by Patrick Bromley
1. Chris Klein, Election (1999) - Chris Klein is pretty much the worst, and if you don't believe me, talk to my friend Nash. That means his incredible performance in Alexander Payne's Election must just be a case of good casting versus good acting. As Paul Metzler, the school jock running in a student election opposite Reese Witherspoon's Tracy Flick, Klein is sweet and stupid and completely sincere in every single thing he says. He does a great job in a great movie, and those two things would never happen for Chris Klein again.
2. Lorraine Bracco, Goodfellas (1990) - Another case of good casting versus good acting, I think (see also: January Jones on Mad Men). I know a lot of people think Lorraine Bracco is actually a good actress, because she was on The Sopranos, but I think David Chase was just being smart and capitalizing on our residual affection for her from GoodFellas. If you're still not convinced, consider these two words: Medicine Man.
3. Jason Mewes, Clerks (1994) - Maybe not the fairest example, since Mewes was just an amateur doing his friend a favor when he starred in Kevin Smith's Clerks. But whether because he didn't yet know what he was doing or because he was drunk a lot of the time, his first performance as drug-dealing Jay is funny and authentic, like Smith just cast a real drug dealer instead of an actor. Every subsequent performance of Jay would grow more and more cartoonish (and more influenced by sweet Lady H, apparently), but, then, so would Smith's movies.
4. Blake Lively, The Town (2010) - Blake Lively is very pretty and stars on the CW's Gossip Girl, so the bar is set pretty low for her as an actress. That made her performance as a Ben Affleck's townie ex-girlfriend in The Town that much more surprising, suggesting that there was more to Lively as an actress than any of us expected. And, to prove us wrong, she acted once again in Green Lantern.
5. Keanu Reeves, River's Edge (1988) - I'm not a hater of Keanu Reeves, even though I know he's widely considered the worst actor working today. I in no way saw his band, Dogstar, play in the '90s. Twice. And I actually think he's good in a small handful of movies: Speed, Point Break, the Bill and Ted movies, Point Break, The Matrix, Permanent Record and Point Break. His performance as one of the disaffected teens reacting to the death of a friend in River's Edge stands out as one of his best, probably because the "blank" quality he brings to so many of his movies registers as "emotional alienation" instead of "the limits of his range."
6. Jennifer Lopez, Out of Sight (1998) - Jenny from the Block is one of those "talents" with numerous artistic endeavors but who excels at none of them: she acts, she sings, she judges talent competitions, she gets married, but does none of those things very well. So it was a big surprise when she was pretty awesome as federal agent Karen Sisco in Steven Soderbergh's Out of Sight. She was tough but vulnerable, sexy without being obnoxiously so and had great chemistry with co-star George Clooney. It's not just J. Lo's only good performance; it's the only good movie she's ever been in. Just kidding, Monster-In-Law! Let's never fight again.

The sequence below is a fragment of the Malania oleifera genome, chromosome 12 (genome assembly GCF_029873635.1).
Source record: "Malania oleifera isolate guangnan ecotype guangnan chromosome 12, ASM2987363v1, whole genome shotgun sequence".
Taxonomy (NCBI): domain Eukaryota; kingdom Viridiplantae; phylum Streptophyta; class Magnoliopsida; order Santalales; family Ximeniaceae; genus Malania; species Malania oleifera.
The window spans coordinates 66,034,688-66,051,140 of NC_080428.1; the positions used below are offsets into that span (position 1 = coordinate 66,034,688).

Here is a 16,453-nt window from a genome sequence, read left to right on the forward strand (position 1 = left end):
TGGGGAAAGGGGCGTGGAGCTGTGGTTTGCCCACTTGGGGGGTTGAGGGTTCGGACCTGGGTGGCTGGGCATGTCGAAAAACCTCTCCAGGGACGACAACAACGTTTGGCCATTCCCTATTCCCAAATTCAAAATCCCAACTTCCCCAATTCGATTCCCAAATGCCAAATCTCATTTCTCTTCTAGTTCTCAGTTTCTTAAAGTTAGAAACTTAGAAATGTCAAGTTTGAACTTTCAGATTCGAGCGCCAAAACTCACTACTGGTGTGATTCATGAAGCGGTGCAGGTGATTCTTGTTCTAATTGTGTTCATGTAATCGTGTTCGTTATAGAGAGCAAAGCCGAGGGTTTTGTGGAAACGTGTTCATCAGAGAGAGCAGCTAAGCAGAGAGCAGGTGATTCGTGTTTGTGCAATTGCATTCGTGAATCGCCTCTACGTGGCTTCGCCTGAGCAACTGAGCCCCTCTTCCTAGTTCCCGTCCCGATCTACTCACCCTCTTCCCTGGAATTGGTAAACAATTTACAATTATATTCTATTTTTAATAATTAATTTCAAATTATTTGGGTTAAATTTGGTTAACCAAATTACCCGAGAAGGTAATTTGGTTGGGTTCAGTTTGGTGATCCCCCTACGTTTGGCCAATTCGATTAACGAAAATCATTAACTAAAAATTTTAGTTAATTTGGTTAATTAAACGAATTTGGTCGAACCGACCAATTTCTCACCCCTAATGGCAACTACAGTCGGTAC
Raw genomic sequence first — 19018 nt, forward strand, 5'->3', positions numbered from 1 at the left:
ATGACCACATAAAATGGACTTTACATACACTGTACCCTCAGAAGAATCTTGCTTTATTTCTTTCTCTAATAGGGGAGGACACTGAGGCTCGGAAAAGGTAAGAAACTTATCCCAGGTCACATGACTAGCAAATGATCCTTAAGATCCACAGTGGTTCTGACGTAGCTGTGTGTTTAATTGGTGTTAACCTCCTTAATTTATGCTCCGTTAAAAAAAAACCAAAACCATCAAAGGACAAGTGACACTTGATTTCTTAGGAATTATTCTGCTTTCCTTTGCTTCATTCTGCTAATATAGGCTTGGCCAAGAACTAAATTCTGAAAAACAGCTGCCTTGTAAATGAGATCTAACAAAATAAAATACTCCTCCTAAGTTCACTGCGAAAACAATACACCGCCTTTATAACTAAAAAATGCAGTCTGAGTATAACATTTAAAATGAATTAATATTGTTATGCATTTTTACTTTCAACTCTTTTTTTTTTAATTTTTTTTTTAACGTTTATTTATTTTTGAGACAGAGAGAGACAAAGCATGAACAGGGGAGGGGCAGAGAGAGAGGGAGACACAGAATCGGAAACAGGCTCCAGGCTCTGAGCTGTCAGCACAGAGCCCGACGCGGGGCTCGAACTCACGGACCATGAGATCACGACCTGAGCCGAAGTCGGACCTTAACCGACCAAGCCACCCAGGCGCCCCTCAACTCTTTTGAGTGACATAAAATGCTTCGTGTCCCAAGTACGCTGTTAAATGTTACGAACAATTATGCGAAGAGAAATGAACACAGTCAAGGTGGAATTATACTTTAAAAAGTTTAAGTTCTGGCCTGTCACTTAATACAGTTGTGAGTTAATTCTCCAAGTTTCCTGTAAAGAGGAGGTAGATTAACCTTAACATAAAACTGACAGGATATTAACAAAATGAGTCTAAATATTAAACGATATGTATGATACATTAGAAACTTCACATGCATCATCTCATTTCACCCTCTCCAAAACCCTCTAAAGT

7. Chris Rock, New Jack City (1991) - Despite being one of the best stand-up comics on the planet, Chris Rock is almost always terrible in terrible movies. In his first major supporting role as the unfortunately-named "Pookie" in New Jack City, however, Rock at least feels authentic. He's basically playing a version of himself at the time, only way more addicted to drugs and willing to wear wires and stuff. Actually, that's not fair. I don't know how willing to wear wires the real Chris Rock was in the early '90s. My point is this: give Chris Rock some turkey. And some crack.
8. Linda Fiorentino, The Last Seduction (1994) - Sometimes it seems like it only takes one perfect role for an actor to finally break through and show what he or she can do. Though Linda Fiorentino had been acting and helping out high school wrestlers since the '80s, it wasn't until her killer performance as the femme fatale in John Dahl's The Last Seduction that everyone really sat up and took notice. She continued to get a few high-profile gigs, most notably as yet another femme fatale in William Friedkin's much more expensive and much more horrible Jade, but all her other movies just served to suggest that she was very limited as an actress. The Last Seduction was a fluke.
9. Corey Feldman, Stand By Me (1986) - Seeing as he would quickly become a punchline as one half of The Coreys (RIP), it's amazing to think that Corey Feldman once showed promise as an actor. As the weird, angry Teddy Duchamp in Stand By Me, the future Frog brother is very effective, showing dramatic chops (his father stormed the beach at Normandy!) and comic timing that wasn't smug and self-conscious. It's too bad he would quickly become an insufferable tool, and then a Michael Jackson impersonator, and then a scary troll singing funk rock.
10. Patricia Arquette, True Romance (1993) - Patricia Arquette is so good as Alabama in True Romance that it pains me to realize she's not very good in much else. She's sexy and funny and tough and badass and sweet and silly and ditzy, but she manages to be all of these things at the same time, not just as the screenplay dictates. She's really just playing some fantasy version of writer Quentin Tarantino's ideal woman, but infuses that admittedly icky prospect with real humanity. She's the girl that all of us comic book reading, movie-obsessed geeks would love to be with, assuming we're willing to kill her pimp and steal a suitcase of cocaine.